Dietary indoles, present in Brassica plants such as cabbage, broccoli, and Brussels sprouts, have been shown to provide potential protection against hormone-dependent cancers. 3,3’-Diindolylmethane (DIM) is under study as one of the main protective indole metabolites. Postmenopausal women aged 50-70 yr from Marin County, California, with a history of early-stage breast cancer, were screened for interest and eligibility in this pilot study on the effect of absorbable DIM (BioResponse-DIM) supplements on urinary hormone metabolites. The treatment group received daily DIM (108 mg DIM/day) supplements for 30 days, and the control group received a placebo capsule daily for 30 days. Urinary metabolite analysis included 2-hydroxyestrone (2-OHE1), 16-alpha hydroxyestrone (16alpha-OHE1), DIM, estrone (El), estradiol(E2), estriol (E3), 6beta-hydroxycortisol (6beta-OHC), and cortisol in the first morning urine sample before intervention and 31 days after intervention. Nineteen women completed the study,for a total of 10 in the treatment group and 9 in the placebo group. DIM-treated subjects, relative to placebo, showed a significant increase in levels of2-OHE1 (P=0. 020), DIM (P =0. 045), and cortisol (P = 0.039), and a nonsignificant increase of 47% in the 2-OHE1/16alpha-OHE1 ratio from 1.46 to 2.14 (P=0.059). In this pilot study, DIM increased the 2-hydroxylation of estrogen urinary metabolites.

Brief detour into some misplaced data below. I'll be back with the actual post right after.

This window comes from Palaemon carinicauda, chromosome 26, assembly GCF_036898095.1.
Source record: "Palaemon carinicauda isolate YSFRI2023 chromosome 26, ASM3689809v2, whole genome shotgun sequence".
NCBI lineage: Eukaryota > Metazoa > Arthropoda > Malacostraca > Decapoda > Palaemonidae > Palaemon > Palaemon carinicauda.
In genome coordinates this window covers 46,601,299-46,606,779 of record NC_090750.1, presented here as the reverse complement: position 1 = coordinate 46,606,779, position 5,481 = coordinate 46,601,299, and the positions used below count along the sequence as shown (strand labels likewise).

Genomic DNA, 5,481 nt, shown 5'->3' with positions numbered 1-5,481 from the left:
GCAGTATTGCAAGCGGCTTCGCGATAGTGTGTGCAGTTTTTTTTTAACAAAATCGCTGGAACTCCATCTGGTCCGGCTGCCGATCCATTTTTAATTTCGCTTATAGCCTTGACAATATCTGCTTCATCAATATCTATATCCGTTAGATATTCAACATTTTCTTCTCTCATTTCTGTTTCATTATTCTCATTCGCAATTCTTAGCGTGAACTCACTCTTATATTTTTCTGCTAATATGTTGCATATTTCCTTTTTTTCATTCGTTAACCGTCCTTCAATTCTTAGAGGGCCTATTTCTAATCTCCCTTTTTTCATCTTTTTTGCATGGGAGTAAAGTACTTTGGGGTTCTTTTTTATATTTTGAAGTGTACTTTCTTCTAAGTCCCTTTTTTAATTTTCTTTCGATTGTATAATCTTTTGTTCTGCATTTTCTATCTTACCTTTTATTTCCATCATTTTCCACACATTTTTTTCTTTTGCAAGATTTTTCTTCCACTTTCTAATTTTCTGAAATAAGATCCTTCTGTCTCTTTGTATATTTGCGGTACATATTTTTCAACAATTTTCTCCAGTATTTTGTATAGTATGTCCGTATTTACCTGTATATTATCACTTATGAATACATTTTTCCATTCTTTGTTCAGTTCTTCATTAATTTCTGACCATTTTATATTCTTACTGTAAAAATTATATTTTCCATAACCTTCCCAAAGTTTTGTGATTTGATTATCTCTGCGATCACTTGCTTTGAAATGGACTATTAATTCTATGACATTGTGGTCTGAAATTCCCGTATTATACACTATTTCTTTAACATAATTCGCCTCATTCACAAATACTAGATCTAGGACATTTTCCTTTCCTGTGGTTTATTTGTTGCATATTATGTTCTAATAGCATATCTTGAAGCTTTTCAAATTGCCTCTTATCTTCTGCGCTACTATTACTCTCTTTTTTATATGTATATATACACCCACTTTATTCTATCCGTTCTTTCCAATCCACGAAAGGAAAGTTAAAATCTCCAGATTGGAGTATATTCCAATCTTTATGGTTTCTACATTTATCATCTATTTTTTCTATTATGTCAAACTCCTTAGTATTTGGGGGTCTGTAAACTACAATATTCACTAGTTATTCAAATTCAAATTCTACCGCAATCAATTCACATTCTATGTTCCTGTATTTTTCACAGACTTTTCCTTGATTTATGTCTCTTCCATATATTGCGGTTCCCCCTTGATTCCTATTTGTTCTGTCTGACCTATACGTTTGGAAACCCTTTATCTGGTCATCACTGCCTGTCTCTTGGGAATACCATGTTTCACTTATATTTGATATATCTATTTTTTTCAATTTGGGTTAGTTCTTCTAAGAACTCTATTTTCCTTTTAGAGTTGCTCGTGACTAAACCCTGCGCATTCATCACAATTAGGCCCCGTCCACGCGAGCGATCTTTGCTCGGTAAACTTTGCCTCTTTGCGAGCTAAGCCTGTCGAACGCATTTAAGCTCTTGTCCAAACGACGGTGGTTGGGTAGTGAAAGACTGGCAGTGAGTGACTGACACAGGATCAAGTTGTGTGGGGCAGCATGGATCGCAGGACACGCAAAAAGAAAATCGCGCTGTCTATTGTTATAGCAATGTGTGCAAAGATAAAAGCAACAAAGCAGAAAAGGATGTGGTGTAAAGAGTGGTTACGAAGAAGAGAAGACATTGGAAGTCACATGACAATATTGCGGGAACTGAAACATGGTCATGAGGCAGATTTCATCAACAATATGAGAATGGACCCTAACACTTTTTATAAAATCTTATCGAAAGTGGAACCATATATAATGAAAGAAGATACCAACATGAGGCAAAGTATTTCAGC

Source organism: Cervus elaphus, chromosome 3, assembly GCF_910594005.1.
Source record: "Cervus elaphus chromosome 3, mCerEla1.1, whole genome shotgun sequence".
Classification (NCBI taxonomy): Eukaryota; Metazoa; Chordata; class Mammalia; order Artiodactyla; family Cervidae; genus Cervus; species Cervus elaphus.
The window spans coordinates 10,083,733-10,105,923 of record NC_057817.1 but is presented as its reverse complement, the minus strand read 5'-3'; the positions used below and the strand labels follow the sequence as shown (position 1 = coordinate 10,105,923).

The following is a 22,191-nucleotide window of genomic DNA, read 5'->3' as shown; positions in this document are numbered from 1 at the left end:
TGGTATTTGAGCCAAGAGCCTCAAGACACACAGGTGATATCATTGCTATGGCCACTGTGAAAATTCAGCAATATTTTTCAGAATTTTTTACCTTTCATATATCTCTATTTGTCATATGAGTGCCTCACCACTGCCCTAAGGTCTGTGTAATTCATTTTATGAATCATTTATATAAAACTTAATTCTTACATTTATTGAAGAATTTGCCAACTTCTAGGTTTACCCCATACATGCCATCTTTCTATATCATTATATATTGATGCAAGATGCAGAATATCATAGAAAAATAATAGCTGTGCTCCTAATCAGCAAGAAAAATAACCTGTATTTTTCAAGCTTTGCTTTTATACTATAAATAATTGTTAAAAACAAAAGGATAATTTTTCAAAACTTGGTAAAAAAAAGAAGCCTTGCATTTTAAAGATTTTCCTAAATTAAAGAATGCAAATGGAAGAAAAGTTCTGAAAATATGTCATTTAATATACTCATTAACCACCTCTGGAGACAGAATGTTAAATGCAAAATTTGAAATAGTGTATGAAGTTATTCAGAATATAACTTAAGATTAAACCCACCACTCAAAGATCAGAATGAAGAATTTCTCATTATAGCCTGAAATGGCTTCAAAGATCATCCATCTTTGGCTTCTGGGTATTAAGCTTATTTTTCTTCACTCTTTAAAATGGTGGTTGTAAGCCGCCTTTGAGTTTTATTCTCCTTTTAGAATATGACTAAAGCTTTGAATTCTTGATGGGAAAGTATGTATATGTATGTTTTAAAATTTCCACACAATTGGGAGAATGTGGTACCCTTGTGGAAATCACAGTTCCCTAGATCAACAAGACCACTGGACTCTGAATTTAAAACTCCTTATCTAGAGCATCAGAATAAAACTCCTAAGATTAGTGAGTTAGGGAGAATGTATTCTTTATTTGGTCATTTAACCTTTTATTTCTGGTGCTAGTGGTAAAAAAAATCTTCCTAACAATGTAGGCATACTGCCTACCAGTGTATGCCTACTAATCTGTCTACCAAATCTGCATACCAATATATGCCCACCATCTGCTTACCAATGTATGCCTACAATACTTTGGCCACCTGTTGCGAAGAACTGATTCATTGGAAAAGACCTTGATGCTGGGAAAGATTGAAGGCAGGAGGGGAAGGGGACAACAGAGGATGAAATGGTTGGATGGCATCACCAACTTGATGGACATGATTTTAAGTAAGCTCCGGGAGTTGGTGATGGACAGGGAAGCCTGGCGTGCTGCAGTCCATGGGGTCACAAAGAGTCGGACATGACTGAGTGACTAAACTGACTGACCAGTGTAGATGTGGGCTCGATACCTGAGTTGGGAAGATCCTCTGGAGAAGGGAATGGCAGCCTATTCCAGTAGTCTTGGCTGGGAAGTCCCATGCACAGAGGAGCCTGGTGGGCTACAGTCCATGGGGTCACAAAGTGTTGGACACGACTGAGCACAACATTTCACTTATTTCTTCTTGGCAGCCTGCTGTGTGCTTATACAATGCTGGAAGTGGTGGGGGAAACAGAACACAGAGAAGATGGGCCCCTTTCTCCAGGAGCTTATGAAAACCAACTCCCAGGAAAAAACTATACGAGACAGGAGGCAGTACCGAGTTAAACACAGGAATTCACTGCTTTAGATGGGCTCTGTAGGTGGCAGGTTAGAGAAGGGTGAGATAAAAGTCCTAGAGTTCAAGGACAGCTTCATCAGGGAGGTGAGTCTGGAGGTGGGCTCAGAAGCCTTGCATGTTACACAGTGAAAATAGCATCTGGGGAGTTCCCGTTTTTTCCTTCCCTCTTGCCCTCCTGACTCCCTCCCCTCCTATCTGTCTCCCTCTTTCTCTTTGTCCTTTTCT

Nutr Cancer. 2004;50(2):161-7

A phase I study of indole-3-carbinol in women: tolerability and effects.